Choosing safer passwords can be a complex task
The golden rule for online passwords is that they must be easy to remember but impossible to guess. Passwords have to be changed regularly. If a password is complex enough it can be changed every three to six months.
This is the word from Antonio Forzieri, EMEA cyber security practice lead at Symantec, who says passwords can present a "painful" user experience because of the endless battle between the administrator and the user.
"When selecting passwords, the organisation's administrator has to ensure the user chooses a combination of words, numbers, and alt codes.
"Once these are selected, the administrator still has to further ensure that it's not the same password as a previous one, prior to giving approval. In the end the administrator frustrates the user to a point where they have to choose a complex password, which leads to them having to write it down, to ensure they remember it and this is where the risks lies," asserts Forzieri.
Although security experts are often advising online users to change their passwords regularly to safeguard against hacking, British intelligence and security agency Government Communications Headquarters (GCHQ) has advised those using online passwords to do exactly the opposite and keep away from changing their passwords often, as new passwords are likely to be forgotten or written down.
"The more often users are forced to change their passwords, the greater the overall vulnerability to attack. If a person is constantly changing their password, the chances are that it will be written down because of the difficulty in remembering it," GCHQ states on their Web site.
The company says the problem is that administrators don't take into account the inconvenience to users - the 'usability costs' - of forcing users to frequently change their passwords.
The Communications-Electronics Security Group (CESG), which is part of GCHQ, now recommends organisations do not force regular password expiry as they believe this
reduces the vulnerabilities associated with regularly changing passwords, while doing little to decrease the risk of long-term password exploitation.
"Attackers can often work out the new password, if they have the old one, and users, forced to change to another password, will often choose a 'weaker' one that they won't forget" explains the company.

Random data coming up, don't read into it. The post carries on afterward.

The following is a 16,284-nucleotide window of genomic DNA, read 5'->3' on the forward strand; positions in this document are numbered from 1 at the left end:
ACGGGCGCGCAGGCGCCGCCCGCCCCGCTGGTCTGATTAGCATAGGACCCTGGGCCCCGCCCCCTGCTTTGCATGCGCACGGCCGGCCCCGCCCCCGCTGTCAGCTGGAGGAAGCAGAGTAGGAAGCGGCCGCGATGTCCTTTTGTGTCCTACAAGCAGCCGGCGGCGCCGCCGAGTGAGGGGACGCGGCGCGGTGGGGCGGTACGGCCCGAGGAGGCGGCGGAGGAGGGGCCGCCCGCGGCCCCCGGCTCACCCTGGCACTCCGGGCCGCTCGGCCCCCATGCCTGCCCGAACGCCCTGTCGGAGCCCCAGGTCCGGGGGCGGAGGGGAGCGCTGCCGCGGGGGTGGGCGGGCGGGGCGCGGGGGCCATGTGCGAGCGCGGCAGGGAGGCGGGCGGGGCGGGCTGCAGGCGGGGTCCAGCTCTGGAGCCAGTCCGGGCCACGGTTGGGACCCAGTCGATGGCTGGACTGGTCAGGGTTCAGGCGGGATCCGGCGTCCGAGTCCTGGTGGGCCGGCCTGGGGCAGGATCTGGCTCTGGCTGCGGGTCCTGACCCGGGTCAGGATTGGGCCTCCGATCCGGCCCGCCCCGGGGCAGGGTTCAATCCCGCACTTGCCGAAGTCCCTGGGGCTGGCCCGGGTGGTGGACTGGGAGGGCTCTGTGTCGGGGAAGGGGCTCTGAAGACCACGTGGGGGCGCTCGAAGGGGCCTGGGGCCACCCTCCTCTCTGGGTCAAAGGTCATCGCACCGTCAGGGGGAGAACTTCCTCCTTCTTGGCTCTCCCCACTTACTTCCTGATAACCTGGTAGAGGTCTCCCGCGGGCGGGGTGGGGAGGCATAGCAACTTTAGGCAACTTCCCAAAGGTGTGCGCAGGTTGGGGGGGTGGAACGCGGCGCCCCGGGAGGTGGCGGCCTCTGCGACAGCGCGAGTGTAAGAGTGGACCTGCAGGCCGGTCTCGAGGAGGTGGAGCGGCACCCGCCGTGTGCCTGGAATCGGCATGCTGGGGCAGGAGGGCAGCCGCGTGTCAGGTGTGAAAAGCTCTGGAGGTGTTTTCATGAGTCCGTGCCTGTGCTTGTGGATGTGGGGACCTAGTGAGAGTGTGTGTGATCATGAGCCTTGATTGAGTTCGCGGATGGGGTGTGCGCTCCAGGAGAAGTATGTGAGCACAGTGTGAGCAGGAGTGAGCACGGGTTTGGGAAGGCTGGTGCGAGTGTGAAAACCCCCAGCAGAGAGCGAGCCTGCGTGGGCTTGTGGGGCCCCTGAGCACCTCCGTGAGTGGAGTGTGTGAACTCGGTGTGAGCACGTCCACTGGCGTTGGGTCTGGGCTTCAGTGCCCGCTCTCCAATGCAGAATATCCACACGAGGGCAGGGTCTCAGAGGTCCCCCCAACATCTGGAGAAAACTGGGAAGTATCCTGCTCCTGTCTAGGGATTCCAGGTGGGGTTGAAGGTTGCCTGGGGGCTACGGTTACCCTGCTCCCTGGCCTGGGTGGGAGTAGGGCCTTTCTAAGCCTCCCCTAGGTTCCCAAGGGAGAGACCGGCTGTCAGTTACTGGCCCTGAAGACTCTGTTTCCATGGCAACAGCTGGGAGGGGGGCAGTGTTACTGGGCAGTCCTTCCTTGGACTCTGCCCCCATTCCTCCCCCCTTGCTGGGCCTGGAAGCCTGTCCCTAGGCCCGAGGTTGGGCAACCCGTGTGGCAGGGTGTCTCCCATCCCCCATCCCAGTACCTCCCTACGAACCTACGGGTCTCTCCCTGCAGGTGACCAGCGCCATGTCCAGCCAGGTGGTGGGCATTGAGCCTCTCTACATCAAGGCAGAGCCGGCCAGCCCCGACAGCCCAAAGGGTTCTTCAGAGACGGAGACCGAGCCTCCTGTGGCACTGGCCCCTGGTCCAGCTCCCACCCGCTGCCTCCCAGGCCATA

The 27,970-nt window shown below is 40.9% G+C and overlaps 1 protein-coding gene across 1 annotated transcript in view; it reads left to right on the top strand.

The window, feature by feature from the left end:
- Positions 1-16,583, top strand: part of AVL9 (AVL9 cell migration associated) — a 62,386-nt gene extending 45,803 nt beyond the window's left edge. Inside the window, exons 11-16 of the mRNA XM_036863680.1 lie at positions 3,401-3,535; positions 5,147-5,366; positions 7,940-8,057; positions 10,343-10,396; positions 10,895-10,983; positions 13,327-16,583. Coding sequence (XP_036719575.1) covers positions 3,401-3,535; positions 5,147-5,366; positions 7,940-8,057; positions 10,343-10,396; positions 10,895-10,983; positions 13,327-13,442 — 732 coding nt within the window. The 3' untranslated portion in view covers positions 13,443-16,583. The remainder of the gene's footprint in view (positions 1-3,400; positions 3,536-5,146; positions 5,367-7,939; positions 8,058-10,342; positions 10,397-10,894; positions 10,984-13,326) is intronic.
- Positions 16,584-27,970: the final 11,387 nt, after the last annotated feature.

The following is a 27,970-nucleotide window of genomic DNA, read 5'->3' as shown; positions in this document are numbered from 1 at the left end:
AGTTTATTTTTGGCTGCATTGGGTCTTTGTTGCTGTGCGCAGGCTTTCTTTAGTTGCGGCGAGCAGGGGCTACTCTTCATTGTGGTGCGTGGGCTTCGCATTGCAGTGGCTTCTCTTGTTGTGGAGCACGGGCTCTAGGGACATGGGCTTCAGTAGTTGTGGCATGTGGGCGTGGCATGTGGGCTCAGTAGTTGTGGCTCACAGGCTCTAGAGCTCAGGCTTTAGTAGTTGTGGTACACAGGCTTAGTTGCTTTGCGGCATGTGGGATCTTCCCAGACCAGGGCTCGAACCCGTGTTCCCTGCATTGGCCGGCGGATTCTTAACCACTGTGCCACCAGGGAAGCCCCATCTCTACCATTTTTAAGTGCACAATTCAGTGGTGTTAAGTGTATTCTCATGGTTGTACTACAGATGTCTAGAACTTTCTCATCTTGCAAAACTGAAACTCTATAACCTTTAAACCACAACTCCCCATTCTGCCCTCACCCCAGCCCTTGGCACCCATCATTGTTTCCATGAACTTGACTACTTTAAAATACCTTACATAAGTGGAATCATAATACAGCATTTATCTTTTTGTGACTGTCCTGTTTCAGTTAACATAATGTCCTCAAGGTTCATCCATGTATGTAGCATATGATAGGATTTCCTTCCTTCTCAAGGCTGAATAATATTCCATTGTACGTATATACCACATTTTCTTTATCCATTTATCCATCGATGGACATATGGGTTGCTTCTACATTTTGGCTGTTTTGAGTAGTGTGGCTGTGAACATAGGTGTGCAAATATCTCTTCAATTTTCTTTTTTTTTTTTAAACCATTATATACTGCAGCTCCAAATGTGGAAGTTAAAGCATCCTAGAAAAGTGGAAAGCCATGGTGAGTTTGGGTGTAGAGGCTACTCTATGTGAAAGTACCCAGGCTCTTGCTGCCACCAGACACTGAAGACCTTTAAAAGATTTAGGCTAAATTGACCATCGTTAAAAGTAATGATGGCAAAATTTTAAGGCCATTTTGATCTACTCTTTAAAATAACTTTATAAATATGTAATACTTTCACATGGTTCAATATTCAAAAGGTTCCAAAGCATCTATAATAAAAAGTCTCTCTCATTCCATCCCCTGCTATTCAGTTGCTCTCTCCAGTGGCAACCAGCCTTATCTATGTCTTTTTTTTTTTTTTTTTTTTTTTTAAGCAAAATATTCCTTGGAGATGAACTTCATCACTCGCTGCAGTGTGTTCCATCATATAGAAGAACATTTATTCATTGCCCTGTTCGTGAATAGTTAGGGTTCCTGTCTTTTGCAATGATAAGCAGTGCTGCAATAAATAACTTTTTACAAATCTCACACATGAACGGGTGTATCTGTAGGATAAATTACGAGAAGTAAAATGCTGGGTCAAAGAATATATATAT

Sheldon Lyne, general manager: operations at Entelect says he agrees with GCHQ to a degree because administrators tend to confuse a user to the point that they start writing down their passwords on pieces of paper or sticky notes that are pasted above their monitors, defeating the purpose of secure passwords.
"This still opens the user up to the threat of someone learning their password and then gaining access to all of their accounts.
"Even if users are choosing passwords that are similar, it would still require a would-be hacker to take that additional step to attempt to discover the new password," he asserts.
Neil Cosser, Identity and Data Protection manager for Africa at Gemalto,says GCHQ's advice does not decrease the importance of changing our passwords regularly but rather highlights that when trying to maintain an ever-changing list of passwords, users can adopt habits which increase the risk of their passwords falling into the wrong hands.
"It's important to focus on the benefits of using dynamic passwords and the solutions which allow them to be used effectively by avoiding the bad habits often adopted by users.
"The negative aspect of changing passwords all the time is it makes it difficult to remember them - more so when different services and sites are involved. There is a strong temptation to fall into the habit of using a pattern that becomes easier to remember - like using numbers or dates - however, this also makes it easier to hack as well," points out Cosser.
Although Forzieri disagrees with the GCHQ research, he acknowledges that changing a password as regularly as monthly or every few weeks for instance, can expose the user to some risk because they will start choosing simple passwords.
"When we set passwords we should imagine in our minds that every hacker is able to get hold of a copy of a database of passwords and use algorithms to guess our password. If you take too long to change your password, sooner or later the hacker may eventually get it, however, changing it to another complex password may prevent this," he observes.
Over and above using passwords, Cosser suggests adding a second-factor authentication to substantially improve security.
"The two-factor authentication process is based on One Time Password (OTP) and provides a strong level of security, however, the level of security will depend on the channel used to deliver the OTPs", advices Cosser.